Long before the novel coronavirus collapsed social lives and forced revellers into early retirement, I had always been a pretty pathetic excuse for a club queer. I don’t own anything fishnet and I’ve never dabbled in hard drugs. In Brooklyn, where I lived for four years before the pandemic, I identified less as a night owl and more as a loveable little early evening chickadee.
Still, I found immense pleasure in Going Out, in adding my body to a pit of writhing strangers, steadying myself with a friend in front of a seedy bathroom mirror to find we’re covered in secondhand glitter. Going Out was a release valve at the end of a challenging week, an escape hatch from the stress of being young and queer and hardworking and somehow still broke in a city that made everything and nothing easy at the same time. For so many queer folks who struggle in the world, Going Out has long been a cleansing act of communion—even for me, whose weekend forays often came to an abrupt halt around midnight when I would return home, diligently remove my makeup, brush and floss and climb into bed, comfortable in the knowledge that those same dance halls would always be ready and waiting for my return. The idea that we would somehow lose access to those most holy of spaces was not something that had ever crossed my mind.
In the first weeks of the COVID-19 shutdown, I, like everyone else, felt totally and completely stuck. In addition to general, run-of-the-mill pandemic anxiety, my emotional dislocation stemmed from other sources. I’m the genius who quit her full-time gig on Feb. 28, 2020, landing back home in San Diego with my parents for what was meant to be a two-week vacation—but my departure date of Mar. 13 turned into an open-ended stay. I thought maybe I’d be here a week, maybe a month, let the virus shake out and then fly back to Brooklyn when it was safe. All my friends were in New York with my apartment, my routines and, of course, my beloved messy bars like Friends and Lovers, Mood Ring and House of Yes. But as the flight kept getting pushed back and it became clear that quarantine measures were going to last, I had to accept that my independent adult life had been uprooted—and nightlife was another casualty of the novel coronavirus.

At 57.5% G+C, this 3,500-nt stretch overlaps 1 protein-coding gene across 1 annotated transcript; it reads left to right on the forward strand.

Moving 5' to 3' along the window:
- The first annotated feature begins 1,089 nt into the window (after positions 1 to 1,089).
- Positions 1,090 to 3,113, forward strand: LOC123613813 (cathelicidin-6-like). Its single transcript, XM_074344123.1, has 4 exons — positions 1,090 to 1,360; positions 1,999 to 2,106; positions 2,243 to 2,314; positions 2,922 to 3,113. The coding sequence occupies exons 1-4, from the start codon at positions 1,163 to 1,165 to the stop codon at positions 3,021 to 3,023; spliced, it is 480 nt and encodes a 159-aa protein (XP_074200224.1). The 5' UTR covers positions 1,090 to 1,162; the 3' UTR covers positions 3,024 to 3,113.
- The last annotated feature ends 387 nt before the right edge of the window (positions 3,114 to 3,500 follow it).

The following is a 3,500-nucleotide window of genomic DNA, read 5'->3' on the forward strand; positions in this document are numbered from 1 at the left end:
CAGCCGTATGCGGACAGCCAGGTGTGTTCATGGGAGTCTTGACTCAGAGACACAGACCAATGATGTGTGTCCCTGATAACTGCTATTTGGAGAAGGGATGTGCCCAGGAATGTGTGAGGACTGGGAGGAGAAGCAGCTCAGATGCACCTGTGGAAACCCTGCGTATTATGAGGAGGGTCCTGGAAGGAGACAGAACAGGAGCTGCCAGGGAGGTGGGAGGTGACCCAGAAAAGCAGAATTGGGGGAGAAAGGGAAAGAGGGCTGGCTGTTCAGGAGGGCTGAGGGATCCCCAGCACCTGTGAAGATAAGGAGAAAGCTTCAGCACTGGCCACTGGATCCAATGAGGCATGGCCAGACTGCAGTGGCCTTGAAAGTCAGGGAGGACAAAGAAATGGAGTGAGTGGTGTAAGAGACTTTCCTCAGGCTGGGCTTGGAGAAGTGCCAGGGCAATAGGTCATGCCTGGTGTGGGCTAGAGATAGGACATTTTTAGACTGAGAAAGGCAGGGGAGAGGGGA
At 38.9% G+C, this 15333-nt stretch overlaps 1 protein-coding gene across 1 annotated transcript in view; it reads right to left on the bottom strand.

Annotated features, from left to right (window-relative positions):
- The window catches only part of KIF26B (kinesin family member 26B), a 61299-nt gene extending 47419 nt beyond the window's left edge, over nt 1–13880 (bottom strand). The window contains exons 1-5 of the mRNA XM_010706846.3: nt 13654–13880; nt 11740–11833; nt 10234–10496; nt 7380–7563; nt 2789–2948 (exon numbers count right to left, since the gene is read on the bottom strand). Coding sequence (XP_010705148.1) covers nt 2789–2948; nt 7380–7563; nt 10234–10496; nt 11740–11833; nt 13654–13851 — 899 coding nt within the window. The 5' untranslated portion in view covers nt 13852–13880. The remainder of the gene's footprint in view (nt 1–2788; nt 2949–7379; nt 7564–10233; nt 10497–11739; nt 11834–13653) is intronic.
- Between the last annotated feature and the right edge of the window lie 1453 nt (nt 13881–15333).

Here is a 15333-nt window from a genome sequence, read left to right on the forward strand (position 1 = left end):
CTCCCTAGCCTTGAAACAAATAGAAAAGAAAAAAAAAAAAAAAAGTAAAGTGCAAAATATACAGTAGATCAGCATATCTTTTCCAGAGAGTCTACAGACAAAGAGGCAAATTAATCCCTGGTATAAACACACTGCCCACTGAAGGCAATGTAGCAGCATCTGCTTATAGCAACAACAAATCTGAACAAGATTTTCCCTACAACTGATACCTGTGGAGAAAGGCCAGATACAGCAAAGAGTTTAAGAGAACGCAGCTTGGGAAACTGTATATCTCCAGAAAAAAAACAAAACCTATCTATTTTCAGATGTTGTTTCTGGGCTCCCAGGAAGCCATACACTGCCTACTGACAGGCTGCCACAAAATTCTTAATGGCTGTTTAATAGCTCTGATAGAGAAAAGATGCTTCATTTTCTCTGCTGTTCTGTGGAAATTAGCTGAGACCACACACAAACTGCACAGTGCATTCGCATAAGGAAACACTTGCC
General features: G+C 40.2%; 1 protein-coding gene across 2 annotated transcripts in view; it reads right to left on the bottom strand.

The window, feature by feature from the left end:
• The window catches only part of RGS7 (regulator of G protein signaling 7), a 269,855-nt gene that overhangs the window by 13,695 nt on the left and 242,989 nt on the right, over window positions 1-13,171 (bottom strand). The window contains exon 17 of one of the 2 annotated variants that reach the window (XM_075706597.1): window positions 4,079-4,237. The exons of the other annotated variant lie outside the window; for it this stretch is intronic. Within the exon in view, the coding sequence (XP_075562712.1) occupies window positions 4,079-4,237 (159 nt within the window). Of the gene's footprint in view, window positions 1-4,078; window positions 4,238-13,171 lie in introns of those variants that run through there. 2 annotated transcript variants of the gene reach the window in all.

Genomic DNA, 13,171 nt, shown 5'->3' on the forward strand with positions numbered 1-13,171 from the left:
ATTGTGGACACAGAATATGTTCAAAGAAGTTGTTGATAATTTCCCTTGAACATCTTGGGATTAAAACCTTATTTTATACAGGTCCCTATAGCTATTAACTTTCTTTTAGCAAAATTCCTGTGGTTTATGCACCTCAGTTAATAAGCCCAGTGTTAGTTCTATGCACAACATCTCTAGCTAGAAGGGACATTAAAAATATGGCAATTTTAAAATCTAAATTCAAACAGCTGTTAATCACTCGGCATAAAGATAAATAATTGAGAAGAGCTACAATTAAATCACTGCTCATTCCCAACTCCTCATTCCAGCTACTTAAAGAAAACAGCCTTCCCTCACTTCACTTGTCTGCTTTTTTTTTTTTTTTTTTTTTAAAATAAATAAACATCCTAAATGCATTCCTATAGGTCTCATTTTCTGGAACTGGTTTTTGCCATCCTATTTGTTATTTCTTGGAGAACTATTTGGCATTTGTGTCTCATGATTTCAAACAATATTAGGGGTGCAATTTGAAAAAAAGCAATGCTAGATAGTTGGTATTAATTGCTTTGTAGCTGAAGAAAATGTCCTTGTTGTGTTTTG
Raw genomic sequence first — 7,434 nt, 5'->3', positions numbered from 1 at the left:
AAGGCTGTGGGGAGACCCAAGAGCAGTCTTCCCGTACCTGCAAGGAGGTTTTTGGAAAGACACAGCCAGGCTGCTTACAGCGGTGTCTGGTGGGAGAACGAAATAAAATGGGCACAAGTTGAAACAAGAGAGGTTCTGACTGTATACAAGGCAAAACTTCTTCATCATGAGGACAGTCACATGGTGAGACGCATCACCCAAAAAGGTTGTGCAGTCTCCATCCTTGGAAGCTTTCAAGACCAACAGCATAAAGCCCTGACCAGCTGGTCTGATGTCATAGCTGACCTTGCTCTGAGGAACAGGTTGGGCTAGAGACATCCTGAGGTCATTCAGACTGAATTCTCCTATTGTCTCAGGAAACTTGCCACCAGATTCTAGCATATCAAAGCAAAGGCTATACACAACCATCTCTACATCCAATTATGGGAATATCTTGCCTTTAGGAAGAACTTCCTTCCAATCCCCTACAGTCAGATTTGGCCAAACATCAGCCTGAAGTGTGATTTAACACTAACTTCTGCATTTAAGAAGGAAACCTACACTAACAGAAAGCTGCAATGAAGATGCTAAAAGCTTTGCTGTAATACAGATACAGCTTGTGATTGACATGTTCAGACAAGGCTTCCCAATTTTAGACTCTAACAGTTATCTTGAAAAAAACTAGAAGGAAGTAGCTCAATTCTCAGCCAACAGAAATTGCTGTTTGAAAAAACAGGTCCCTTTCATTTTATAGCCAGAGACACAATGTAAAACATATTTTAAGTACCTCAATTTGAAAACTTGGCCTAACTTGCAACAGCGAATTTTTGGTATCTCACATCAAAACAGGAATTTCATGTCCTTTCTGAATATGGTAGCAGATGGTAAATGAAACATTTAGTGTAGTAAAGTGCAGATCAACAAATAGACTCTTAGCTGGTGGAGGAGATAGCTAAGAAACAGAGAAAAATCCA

The loss of nightlife was crippling for me in a way I didn’t expect. It flared my anxiety, it made me claustrophobic; I needed to move, to feel alive, to flirt. I needed to dance! I needed a reminder that I could not only feel joy but that I could make it for myself. So, partly in mourning and partly in celebration, I decided to take action.
I made a promise to myself that for however long I was stuck in this place, I would record at least one video of myself dancing, every single day, on my parents’ back porch. Just a three- or four-minute video recorded on my laptop, dancing gracefully or like a complete fool, flailing around for the duration of at least one song, out in the afternoon sun. What started as a desperate attempt to keep myself moving became an archive of self-love—an elegy to the nights spent out with friends and strangers, a celebration of my one and only body and my capacity to move freely, if only in one confined space, to the rhythm of Prince or Cher or Lake Street Dive or Carly Rae Jepsen.